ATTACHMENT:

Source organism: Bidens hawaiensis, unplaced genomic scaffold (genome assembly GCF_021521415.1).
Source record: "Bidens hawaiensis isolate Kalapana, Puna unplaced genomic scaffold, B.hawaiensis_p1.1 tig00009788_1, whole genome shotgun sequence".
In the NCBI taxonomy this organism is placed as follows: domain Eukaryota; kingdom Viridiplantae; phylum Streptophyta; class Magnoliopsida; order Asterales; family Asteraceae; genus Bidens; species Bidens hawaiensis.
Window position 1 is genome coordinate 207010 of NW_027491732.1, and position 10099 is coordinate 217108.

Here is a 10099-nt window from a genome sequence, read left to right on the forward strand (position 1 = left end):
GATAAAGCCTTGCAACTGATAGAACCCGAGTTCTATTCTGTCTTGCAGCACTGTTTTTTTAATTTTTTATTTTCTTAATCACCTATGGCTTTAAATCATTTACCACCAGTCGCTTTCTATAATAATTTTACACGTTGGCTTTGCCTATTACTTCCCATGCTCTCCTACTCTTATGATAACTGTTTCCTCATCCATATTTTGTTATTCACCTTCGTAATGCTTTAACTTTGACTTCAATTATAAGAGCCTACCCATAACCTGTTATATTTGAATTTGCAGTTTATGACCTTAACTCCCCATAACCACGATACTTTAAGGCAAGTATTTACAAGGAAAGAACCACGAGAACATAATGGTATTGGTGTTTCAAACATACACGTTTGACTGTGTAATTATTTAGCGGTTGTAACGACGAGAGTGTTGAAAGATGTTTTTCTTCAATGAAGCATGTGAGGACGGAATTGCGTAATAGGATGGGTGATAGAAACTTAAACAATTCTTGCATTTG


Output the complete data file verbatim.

Source organism: Bidens hawaiensis, unplaced genomic scaffold (genome assembly GCF_021521415.1).
Source record: "Bidens hawaiensis isolate Kalapana, Puna unplaced genomic scaffold, B.hawaiensis_p1.1 tig00009788_1, whole genome shotgun sequence".
In the NCBI taxonomy this organism is placed as follows: domain Eukaryota; kingdom Viridiplantae; phylum Streptophyta; class Magnoliopsida; order Asterales; family Asteraceae; genus Bidens; species Bidens hawaiensis.
Window position 1 is genome coordinate 207010 of NW_027491732.1, and position 10099 is coordinate 217108.

Here is a 10099-nt window from a genome sequence, read left to right on the forward strand (position 1 = left end):
GATAAAGCCTTGCAACTGATAGAACCCGAGTTCTATTCTGTCTTGCAGCACTGTTTTTTTAATTTTTTATTTTCTTAATCACCTATGGCTTTAAATCATTTACCACCAGTCGCTTTCTATAATAATTTTACACGTTGGCTTTGCCTATTACTTCCCATGCTCTCCTACTCTTATGATAACTGTTTCCTCATCCATATTTTGTTATTCACCTTCGTAATGCTTTAACTTTGACTTCAATTATAAGAGCCTACCCATAACCTGTTATATTTGAATTTGCAGTTTATGACCTTAACTCCCCATAACCACGATACTTTAAGGCAAGTATTTACAAGGAAAGAACCACGAGAACATAATGGTATTGGTGTTTCAAACATACACGTTTGACTGTGTAATTATTTAGCGGTTGTAACGACGAGAGTGTTGAAAGATGTTTTTCTTCAATGAAGCATGTGAGGACGGAATTGCGTAATAGGATGGGTGATAGAAACTTAAACAATTCTTGCATTTG